Fading Light: An Anthology of the Monstrous
edited by Tim Marquitz
Angelic Knight Press (2012)
Note: Since I've got an invested interested in this anthology (I'm one of the contributing authors), this is less a review than shameless self-promotion.
Fading Light, for me, offers the epitome of monsters in all their splendid forms. Oh sure, not all monsters are hulking beasts roaming the countryside like Bigfoot, but there's no question that monsters do exist. And the monsters you'll find in this anthology are not quite so benevolent like Bigfoot or the Cookie Monster. The book is full of sharp teeth and cruel intentions.
Tim Marquitz brings together thirty stories, all dealing in one way or another with darkness and the monstrous. Me, I went pretty literal with the premise in the story. The Sun goes missing and very big monsters come out to play. Other authors, like Dorian Dawes with "Angela's Garden," take a bit more subtle approach, while Gary Olsen's "Goldilocks Zone" a bit more surreal. The fact of the matter is: with thirty stories, plus a few more with the companion e-book, there is no shortage of variety in an anthology that might otherwise appear keenly focused on its theme.
To soothe my ego, I'll talk about my story for a little bit, then move on to the rest of the book. "Where Coyotes Fear to Tread" tells the story of a ne'er-do-well Tennessean named Lester who rushes to Knoxville to save his ex-girlfriend, Carla, when the world goes dark. Lester's intentions might be honorable enough when it comes to Carla, but otherwise he's a crook and a coward. And when Carla is chosen by a strange name Moon to save the day, Lester's overriding instincts for self-preservation are butted up against Carla's heroism. Oh, and there's a giant snake in it, too.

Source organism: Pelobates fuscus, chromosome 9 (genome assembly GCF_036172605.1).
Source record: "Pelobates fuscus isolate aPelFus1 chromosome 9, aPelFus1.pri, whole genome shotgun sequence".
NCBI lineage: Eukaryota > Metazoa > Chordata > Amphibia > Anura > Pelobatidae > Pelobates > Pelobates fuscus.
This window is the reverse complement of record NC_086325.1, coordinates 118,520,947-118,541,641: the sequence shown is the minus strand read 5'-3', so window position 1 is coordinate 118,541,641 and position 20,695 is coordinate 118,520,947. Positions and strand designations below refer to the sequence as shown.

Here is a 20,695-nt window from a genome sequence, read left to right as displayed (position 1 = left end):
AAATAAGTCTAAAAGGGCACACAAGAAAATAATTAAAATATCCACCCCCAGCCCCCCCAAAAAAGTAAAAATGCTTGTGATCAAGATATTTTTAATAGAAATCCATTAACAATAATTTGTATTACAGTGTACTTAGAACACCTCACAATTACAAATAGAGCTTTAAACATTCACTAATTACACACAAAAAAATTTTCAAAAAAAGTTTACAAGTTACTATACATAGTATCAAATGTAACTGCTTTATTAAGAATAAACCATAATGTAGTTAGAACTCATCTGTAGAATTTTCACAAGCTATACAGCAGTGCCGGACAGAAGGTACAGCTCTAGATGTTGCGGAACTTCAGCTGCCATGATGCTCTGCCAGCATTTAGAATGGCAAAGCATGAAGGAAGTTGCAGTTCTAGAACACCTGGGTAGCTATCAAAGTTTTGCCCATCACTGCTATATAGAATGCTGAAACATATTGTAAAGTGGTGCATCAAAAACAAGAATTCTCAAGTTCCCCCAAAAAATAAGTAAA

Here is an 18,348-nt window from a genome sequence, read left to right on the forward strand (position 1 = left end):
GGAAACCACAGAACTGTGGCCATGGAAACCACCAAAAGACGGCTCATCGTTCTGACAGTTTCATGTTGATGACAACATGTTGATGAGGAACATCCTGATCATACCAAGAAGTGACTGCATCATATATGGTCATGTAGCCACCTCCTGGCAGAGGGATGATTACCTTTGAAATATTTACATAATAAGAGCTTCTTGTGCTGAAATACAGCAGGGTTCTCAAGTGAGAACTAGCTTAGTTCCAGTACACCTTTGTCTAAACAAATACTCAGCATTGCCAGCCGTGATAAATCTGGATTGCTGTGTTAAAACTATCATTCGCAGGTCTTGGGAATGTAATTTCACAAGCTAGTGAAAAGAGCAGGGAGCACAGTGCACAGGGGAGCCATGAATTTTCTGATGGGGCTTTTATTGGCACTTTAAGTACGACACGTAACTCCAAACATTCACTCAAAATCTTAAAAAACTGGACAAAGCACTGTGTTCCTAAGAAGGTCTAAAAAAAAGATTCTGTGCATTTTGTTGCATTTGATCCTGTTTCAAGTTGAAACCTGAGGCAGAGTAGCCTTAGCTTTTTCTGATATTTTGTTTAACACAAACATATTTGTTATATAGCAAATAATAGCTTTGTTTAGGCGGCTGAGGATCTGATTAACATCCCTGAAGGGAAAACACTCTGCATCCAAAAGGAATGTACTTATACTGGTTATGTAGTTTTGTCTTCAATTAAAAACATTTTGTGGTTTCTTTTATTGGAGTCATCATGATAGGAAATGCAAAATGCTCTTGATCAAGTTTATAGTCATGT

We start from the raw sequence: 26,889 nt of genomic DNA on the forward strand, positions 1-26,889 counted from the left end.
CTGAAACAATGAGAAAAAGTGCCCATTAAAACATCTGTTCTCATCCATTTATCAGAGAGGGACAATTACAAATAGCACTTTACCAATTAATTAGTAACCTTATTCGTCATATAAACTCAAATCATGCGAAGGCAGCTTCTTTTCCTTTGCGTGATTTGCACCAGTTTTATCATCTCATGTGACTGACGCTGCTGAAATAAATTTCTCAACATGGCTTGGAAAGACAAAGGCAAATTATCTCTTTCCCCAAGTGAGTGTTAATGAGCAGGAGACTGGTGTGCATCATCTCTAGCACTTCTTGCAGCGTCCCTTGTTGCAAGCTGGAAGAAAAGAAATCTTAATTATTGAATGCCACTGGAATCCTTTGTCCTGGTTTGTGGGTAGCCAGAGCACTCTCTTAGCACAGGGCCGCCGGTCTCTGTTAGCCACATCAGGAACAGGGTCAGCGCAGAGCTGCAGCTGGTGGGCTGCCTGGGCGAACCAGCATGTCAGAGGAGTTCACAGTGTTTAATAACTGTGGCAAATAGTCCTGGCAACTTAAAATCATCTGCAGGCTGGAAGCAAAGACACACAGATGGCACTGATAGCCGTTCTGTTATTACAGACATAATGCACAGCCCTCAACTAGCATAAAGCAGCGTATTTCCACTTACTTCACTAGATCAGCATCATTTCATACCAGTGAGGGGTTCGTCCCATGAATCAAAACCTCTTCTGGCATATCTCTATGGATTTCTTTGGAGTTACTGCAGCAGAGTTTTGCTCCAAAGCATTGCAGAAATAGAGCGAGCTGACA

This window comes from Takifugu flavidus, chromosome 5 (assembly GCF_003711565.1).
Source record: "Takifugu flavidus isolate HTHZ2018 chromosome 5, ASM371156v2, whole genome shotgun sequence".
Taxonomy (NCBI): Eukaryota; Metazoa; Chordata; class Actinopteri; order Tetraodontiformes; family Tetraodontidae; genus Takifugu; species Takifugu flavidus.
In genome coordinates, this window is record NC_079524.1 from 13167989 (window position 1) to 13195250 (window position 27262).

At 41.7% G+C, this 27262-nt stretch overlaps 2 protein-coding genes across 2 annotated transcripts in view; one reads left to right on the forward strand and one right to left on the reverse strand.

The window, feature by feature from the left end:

Adam Millard's "Parasitic Embrace" kicks things off with a really creepy story of a world gradually plunging into darkness after a volcanic eruption that unleashes something a wee bit worse than ash. Nick Cato's"The Equivalence Principle" was another cool one that didn't take the obvious route, instead using Nick's own agoraphobia to create an exciting approach to a character that is afraid to go outside--with a very good reason why.
One of the longest stories in the book also wound up being one of my favorites. Mark Lawrence wrote a story called "Dark Tide" that had such great pacing and escalating tension, as a family tries to survive as an oily liquid bubbles up from the earth and keeps rising higher with each ebb and tide. Gene O'Neil's "Lottery" is another good one, albeit one I'd read previously (maybe the only reprint in the anthology, but a fitting one). "Rurik's Frozen Bones" by Jake Elliott was a nice surprise with its viking adventure. William Meikle was another author who took to the adventure side of things in exploring the darkness with "Out of the Black."
Like I mentioned before, I'm biased about this book. I will say it's aimed directly at readers that are fans of monsters and things that go bump in the night. Lots to love in this book if you fall into either of those categories. If not, well, why are you reading this--or visiting my blog for that matter?